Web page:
A lot of what we’ve explored so far in the move to a middle ground between fully automated cloud computing and traditional on premise IT have been the big, disruptive elements. The good news is that strategies for a hybrid IT environment can incorporate much of what’s worked for technology professionals in the past.
Along with cloud computing, for example, most established companies have had to navigate through previous waves of technological change. This includes the shift to mobile computing via smartphones and tablets, the digitization of processes through the web and social media, and more recently the introduction of “smart homes” and offices through sensors that make up the Internet of Things.
Hybrid IT differs from these sea changes in that it’s already here — you don’t necessarily “adopt” it so much as better orchestrate it for a particular set of business outcomes.
- Define ‘mission critical’ to build the right business case: IT departments always need to get buy-in from the CIO and the rest of senior leadership team to drive meaningful change. Be prepared to explain how a particular application contributes to driving revenue, reducing operational costs, entering new markets or allowing new products and services to be created.
- Break down silos and invite stakeholders: There would have been fewer CRM failures in the 1990s if more sales teams had been consulted and involved in the deployment plan. Even the best analytics applications will gather dust if employees find them too difficult to use. Hybrid IT will have an even greater impact because, while the changes being made might appear behind-the-scenes or invisible to most, it can make the difference between reaching business goals or failing. As you consider which applications are a priority and why, ensure the right mix of voices influence your decision.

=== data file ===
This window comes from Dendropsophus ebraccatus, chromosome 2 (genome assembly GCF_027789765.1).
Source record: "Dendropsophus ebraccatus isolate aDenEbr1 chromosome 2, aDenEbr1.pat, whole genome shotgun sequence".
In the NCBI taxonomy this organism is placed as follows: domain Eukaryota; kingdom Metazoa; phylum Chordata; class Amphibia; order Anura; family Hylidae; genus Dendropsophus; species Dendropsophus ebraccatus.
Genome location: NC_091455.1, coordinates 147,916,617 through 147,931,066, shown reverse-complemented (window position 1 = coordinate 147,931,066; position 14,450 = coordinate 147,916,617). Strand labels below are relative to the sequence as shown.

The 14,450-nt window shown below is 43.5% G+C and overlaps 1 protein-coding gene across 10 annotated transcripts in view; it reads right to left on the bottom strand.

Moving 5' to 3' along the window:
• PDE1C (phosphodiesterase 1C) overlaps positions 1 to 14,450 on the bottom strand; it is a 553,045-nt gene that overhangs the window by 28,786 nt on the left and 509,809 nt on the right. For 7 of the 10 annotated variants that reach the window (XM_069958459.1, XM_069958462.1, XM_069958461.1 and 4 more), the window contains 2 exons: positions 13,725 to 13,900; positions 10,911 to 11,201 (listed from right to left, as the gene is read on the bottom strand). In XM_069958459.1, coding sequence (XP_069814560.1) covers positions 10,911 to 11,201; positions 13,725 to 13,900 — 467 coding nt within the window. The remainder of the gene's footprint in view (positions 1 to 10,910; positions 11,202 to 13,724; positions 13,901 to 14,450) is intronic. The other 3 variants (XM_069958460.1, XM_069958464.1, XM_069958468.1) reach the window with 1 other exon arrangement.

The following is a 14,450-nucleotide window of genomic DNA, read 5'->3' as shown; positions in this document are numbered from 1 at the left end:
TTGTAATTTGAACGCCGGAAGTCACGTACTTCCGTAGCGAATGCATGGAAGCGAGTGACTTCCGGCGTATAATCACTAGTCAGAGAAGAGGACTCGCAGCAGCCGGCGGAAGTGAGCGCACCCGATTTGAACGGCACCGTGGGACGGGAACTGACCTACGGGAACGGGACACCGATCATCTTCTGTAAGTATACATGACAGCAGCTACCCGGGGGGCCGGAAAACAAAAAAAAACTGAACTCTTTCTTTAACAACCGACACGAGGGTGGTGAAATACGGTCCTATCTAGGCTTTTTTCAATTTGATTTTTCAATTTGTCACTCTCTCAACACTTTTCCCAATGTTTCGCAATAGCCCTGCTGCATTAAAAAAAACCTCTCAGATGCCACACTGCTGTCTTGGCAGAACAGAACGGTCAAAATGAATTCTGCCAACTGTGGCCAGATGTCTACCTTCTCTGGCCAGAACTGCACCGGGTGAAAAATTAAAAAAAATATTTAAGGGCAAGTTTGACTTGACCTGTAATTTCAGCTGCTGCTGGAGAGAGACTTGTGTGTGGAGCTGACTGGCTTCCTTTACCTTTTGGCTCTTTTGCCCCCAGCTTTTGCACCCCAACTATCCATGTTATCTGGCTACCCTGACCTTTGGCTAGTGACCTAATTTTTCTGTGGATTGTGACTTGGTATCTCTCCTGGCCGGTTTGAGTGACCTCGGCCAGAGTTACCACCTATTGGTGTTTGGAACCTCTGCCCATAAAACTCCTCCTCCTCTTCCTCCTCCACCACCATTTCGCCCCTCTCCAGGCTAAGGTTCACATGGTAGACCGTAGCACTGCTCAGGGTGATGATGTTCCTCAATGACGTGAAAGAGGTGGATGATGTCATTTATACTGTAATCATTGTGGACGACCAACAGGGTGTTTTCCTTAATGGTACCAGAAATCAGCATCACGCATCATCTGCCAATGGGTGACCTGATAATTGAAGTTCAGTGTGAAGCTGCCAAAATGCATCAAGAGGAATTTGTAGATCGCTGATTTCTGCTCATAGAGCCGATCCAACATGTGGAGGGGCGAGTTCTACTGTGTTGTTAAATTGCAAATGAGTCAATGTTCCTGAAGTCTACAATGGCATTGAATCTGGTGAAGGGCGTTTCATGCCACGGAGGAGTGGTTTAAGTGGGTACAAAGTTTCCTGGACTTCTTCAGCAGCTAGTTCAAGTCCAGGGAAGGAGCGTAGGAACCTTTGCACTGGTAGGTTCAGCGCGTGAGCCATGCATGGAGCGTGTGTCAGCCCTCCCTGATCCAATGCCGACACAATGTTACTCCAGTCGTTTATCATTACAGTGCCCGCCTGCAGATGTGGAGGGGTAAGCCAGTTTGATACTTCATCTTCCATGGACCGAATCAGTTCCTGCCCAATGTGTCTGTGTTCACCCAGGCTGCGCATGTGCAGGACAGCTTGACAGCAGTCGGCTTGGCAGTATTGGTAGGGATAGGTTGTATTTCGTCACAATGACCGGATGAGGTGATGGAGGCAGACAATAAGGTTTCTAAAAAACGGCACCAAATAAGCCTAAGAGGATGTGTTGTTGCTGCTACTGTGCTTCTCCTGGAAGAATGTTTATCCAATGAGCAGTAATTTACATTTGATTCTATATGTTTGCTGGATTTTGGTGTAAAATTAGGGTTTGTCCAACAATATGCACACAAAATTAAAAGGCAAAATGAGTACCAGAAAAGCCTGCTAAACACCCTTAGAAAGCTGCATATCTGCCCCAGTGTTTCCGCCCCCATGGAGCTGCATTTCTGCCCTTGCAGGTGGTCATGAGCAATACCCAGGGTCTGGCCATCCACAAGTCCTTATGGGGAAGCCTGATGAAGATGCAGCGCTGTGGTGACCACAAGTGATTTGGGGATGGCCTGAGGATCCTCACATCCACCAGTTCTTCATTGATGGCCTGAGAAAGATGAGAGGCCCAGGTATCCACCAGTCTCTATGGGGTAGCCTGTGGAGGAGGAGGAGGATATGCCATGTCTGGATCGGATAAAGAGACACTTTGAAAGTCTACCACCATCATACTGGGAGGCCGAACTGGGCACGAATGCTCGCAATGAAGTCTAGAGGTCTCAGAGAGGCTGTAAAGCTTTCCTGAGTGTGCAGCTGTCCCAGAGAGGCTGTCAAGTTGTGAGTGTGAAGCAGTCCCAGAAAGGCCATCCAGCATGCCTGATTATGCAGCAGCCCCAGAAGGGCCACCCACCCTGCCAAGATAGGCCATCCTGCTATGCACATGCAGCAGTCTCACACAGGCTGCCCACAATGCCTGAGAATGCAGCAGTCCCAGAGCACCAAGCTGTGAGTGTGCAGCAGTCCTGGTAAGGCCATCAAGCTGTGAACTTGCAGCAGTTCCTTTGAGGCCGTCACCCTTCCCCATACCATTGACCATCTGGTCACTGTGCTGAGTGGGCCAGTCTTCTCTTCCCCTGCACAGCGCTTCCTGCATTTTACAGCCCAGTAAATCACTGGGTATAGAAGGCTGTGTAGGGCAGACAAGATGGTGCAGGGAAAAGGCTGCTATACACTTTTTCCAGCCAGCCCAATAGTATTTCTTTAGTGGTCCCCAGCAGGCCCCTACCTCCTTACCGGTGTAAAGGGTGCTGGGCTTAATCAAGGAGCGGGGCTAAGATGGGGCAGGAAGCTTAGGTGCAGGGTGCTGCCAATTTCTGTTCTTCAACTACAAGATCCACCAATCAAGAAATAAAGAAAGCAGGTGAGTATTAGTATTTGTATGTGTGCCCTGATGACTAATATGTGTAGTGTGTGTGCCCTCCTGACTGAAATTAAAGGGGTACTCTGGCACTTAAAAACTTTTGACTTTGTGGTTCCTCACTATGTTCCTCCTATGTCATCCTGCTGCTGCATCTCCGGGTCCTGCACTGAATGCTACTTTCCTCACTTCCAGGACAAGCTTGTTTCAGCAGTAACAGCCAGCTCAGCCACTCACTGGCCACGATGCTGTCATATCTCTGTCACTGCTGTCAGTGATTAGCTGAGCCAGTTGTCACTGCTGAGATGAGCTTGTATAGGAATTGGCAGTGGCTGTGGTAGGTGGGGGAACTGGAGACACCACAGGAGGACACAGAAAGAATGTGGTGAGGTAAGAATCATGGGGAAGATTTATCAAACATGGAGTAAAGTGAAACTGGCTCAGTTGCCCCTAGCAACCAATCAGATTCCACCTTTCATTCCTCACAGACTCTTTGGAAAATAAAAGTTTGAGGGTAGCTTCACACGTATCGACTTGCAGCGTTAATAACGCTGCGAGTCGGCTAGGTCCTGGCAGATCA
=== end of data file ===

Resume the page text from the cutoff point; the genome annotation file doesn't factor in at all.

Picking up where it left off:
- Measure What Really Matters: Companies didn’t give employees access to social tools like Twitter so they could goof off — it was about being responsive to new channels for listening to and serving customers. Similarly, smartphones were either given out or provisioned with business applications so employees could work remotely and boost productivity, among other things. Hybrid IT optimization will not be so much about “uptime” but metrics that are tied to overall business performance. Consider how modernizing, migrating or integrating applications will speed up the time to making important decisions, responding to industry changes or boosting employee satisfaction and engagement.
Now it’s your turn: Take our complementary hybrid IT optimization assessment, where you’ll walk through some of the choices we’ve discussed here, and receive a customized report that will arm you with data about the benefits and what migrating specific applications could mean for your organization. It’s not about going “all-in” — this is a way to go in with your eyes open.